Other traditional content-rich players such as Disney and Viacom remain challenged in simply hammering out a clear, detailed digital strategy. Even established Internet players like Yahoo! are vexed by the under-monetization of their assets and traffic base (which Merrill Lynch forecasts will begin to be reversed next year by the infusion of $185 million in incremental revenue, largely ad-related).
As the full spectrum of new- and old-media companies struggle to take their converging transformation to the next level in 2007, nothing will influence or challenge them more than the accelerated shift of ad dollars from traditional to emerging digital interactive platforms that could see the digital-spending share of many advertising budgets double from 10% in the next two years, according to Bear Stearns' Wang.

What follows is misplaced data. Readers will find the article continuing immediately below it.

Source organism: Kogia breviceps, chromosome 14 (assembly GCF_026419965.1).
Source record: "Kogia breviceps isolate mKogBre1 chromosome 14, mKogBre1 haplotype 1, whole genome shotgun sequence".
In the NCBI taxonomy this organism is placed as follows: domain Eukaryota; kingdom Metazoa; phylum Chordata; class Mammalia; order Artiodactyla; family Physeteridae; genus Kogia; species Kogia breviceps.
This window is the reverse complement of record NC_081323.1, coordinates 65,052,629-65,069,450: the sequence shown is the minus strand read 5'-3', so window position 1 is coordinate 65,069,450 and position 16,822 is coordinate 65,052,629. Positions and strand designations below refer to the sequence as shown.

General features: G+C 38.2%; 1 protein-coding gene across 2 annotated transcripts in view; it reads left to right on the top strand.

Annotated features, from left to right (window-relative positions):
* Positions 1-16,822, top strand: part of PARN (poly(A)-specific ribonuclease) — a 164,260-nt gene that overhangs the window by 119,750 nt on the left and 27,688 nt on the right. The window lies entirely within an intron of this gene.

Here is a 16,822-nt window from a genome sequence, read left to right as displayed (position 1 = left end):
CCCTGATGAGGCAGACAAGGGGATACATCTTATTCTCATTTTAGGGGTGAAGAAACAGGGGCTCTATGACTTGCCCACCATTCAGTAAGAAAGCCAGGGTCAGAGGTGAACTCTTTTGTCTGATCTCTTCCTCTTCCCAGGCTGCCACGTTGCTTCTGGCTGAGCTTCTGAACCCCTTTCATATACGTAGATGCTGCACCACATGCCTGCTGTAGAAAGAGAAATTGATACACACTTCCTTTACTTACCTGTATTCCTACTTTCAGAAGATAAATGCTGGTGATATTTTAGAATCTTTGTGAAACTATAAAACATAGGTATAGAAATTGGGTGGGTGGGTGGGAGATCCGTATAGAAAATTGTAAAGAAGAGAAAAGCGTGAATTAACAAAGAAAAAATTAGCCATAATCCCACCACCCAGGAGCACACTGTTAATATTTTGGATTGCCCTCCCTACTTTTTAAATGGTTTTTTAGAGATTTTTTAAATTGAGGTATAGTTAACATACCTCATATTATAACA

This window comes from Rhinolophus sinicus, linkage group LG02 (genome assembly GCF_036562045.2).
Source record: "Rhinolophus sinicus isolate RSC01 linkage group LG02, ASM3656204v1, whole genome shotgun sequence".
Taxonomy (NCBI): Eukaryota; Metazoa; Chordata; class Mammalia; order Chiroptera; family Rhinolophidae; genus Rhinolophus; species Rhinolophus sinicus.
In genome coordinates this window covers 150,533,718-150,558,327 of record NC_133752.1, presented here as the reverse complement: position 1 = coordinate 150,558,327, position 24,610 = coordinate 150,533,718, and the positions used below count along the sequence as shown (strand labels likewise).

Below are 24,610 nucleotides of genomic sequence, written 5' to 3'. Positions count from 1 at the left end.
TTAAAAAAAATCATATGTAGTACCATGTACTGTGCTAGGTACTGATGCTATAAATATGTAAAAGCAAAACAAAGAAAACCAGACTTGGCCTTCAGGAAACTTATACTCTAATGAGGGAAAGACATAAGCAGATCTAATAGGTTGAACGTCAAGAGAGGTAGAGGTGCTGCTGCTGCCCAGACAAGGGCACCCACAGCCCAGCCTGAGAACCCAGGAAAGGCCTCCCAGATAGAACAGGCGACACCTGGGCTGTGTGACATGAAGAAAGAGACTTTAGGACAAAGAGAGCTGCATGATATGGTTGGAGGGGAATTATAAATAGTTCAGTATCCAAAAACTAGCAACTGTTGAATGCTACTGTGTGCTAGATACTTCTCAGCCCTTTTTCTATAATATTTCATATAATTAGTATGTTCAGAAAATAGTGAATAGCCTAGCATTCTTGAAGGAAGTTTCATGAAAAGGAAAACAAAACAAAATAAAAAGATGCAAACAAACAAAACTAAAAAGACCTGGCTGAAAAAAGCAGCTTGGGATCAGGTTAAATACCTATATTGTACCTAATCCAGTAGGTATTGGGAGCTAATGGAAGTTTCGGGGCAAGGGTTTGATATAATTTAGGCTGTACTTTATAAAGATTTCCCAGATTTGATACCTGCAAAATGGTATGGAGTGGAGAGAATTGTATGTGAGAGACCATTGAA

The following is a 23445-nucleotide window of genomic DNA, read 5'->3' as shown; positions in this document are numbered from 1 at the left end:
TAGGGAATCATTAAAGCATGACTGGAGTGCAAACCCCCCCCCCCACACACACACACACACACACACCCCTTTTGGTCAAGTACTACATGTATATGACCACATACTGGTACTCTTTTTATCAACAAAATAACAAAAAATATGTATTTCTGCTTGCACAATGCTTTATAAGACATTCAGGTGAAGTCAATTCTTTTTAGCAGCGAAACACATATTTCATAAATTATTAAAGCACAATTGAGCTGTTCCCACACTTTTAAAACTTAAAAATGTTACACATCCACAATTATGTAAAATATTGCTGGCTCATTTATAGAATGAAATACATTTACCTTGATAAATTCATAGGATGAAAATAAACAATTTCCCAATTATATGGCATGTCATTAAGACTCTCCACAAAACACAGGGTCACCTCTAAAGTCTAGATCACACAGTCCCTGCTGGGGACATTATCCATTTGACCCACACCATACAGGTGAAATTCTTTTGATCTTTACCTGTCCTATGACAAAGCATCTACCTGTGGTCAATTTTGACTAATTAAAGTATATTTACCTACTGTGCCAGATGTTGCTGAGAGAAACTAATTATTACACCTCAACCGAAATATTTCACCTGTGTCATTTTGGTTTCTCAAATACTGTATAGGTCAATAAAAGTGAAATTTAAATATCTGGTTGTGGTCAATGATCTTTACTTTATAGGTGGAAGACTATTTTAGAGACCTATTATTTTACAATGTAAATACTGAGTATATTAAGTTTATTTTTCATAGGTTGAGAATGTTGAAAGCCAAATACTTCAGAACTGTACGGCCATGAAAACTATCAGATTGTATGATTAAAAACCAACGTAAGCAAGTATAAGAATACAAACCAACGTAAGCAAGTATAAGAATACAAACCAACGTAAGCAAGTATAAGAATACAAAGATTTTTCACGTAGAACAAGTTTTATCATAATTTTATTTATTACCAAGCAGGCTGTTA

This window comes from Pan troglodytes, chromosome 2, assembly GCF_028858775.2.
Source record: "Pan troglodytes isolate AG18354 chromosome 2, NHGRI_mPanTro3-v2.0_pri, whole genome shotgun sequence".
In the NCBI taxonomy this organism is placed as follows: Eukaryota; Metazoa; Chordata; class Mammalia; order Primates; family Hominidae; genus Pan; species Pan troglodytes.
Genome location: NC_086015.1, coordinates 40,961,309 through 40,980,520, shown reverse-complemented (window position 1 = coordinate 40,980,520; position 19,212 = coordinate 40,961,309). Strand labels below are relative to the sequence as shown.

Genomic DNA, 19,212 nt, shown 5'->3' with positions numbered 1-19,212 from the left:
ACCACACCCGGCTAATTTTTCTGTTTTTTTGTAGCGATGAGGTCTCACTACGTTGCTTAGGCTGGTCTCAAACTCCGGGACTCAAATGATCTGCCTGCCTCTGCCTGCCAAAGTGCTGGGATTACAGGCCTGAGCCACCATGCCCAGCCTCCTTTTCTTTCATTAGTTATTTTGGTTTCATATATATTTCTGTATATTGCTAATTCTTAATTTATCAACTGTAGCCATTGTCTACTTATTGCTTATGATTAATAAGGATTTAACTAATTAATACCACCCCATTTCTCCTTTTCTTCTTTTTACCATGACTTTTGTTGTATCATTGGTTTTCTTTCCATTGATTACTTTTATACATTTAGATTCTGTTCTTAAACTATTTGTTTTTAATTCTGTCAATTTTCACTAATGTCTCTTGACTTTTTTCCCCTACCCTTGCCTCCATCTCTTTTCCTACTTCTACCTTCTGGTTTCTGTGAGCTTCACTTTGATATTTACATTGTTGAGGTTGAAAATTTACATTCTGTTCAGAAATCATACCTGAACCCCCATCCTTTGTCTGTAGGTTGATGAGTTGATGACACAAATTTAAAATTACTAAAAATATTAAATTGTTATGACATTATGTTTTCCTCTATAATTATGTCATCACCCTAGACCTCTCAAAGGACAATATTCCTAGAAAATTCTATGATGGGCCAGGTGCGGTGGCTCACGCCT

Gurus Bob Coen of Universal McCann and Steve King, CEO of ZenithOptimedia, issued sobering predictions Monday that include declines in local and network TV ad spending next year, while spending on online is project to increase at seven times the rate of the overall domestic ad market.
Merrill Lynch advertising analyst Lauren Rich Fine recently raised her projection for online advertising growth from 31% to 34% for all of 2006 and has upped her online advertising growth projections next year to 23.3% on the expectation that the boom in social networking, online video and search will boost online ad spending over the next 12 months. By 2010, social networks will account for $2.2 billion, or 0.5% of the $25.2 billion U.S. online ad market, which will be matched by an additional $2.8 billion in global social-networking ad spend, Fine said. Online video ad spending could likewise reach $3 billion, or 11.5% of total online ad spending, by 2010.
Of course, if Google has its way, by then it will have emerged the gatekeeper for all forms of advertising and mobile-device marketing. Just try figuring that into next year's budget.